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Posts tagged: Census of Agriculture

Painting American Agriculture by Numbers

2013 is the International Year of Statistics. As part of this global event, every month this year USDA’s National Agricultural Statistics Service will profile careers of individuals who are making significant contributions to improve agricultural statistics in the United States.

I arrived at my present position, an agricultural statistician responsible for analyzing demographic data, by a rather circuitous route. I majored in History and German at Rice University in Houston, Texas. I knew I wanted to explore a different society and see another part of the world, so after I graduated from college, I joined the Peace Corps.  I was stationed in Cameroon for two years. That experience gave me a strong desire to be involved in international development activities. After returning to the United States, I attended graduate school at the University of Illinois and Stanford University, where I obtained degrees in Agricultural Economics. My studies involved several statistics courses, so when my interests turned closer to home, I was able to find a position with the National Agricultural Statistics Service using those skills I had gained along the way. Read more »

USDA and Community-Based Organizations Partner for Ag Census

For a decade, USDA’s National Agricultural Statistics Service and community-based organizations (CBOs) have placed a high priority on improving the cover­age and response of minority and hard-to-reach farm and ranch operators in the Census of Agriculture. CBOs partner with NASS to help reach these underserved agricultural producers and encourage them to participate in the Census. As the CBOs educate and motivate the producers they serve to complete their Census forms, these producers become part of the data that represent the accurate picture of agriculture across the nation. The partnerships are serving both the CBOs’ mission of providing service to every producer and NASS’s goal of counting every farmer and rancher in the Census of Agriculture. In the following blog, one of NASS’s longstanding CBO partners, Ralph Paige, shares his thoughts on the importance of the ongoing 2012 Census of Agriculture. Read more »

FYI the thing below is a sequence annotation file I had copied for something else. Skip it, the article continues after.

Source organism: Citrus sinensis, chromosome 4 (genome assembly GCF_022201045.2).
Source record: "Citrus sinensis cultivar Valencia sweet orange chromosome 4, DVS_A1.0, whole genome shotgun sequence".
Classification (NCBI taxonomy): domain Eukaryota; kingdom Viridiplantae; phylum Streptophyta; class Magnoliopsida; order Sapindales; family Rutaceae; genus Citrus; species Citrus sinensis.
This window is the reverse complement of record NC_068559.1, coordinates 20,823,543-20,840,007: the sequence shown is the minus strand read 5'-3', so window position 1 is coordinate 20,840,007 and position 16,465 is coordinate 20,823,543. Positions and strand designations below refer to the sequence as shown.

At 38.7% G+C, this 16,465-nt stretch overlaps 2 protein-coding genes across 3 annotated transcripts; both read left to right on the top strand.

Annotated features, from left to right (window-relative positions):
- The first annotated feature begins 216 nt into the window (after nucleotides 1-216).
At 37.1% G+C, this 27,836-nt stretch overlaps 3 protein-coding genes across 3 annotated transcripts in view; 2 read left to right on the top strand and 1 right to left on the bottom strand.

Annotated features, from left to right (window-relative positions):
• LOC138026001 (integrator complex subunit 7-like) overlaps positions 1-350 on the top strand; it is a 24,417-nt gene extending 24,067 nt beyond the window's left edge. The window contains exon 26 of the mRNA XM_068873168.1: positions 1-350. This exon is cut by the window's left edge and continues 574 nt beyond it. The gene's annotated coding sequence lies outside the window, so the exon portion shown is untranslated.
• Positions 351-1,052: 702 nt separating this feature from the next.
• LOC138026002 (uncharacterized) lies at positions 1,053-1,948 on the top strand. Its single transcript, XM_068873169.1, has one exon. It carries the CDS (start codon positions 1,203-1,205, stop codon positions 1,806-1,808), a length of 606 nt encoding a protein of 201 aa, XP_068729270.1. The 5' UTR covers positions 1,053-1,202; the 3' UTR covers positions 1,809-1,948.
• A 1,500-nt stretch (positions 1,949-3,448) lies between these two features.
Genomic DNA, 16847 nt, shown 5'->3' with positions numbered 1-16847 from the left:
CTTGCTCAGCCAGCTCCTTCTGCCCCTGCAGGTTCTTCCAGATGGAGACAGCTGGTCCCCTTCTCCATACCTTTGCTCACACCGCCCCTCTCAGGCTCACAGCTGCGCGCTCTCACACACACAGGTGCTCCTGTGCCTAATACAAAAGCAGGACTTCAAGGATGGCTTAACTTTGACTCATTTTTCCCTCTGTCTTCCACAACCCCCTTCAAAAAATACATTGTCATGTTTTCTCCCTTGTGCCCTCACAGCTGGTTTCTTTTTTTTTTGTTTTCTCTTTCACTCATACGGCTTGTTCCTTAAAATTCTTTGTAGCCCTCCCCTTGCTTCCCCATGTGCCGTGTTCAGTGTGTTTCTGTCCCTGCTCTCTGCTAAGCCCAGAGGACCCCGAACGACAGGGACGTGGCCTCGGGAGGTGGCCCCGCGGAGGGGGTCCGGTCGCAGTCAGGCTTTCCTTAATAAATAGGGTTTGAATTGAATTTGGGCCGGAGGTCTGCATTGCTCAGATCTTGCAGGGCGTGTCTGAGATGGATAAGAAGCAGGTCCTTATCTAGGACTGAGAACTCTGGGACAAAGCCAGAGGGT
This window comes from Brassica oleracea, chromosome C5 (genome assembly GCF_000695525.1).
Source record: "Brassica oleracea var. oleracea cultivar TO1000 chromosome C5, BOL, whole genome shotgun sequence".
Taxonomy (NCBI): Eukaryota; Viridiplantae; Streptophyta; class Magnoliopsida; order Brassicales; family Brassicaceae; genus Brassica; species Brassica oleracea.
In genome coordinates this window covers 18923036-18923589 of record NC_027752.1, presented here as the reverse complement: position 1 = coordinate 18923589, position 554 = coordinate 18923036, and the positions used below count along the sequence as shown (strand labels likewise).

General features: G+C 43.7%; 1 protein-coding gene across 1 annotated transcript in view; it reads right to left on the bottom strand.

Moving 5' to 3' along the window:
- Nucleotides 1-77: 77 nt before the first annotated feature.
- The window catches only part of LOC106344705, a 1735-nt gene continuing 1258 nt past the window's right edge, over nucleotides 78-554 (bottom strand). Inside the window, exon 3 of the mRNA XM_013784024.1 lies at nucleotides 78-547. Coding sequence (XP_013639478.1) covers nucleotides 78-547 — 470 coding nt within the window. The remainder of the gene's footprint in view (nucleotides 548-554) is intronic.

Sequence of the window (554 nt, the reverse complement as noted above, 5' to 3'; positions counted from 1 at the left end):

Surveying America’s Farmers Online – An Innovation in Collecting Ag Stats

NASS’ Donald Buysse demonstrates the newly updated EDR to complete the Census of Agriculture survey online.

NASS’ Donald Buysse demonstrates the newly updated EDR to complete the Census of Agriculture survey online.

This post is part of the Science Tuesday feature series on the USDA blog. Check back each week as we showcase stories and news from USDA’s rich science and research profile.

2013 is the International Year of Statistics. As part of this global event, every month this year USDA’s National Agricultural Statistics Service will profile careers of individuals who are making significant contributions to improve agricultural statistics in the United States.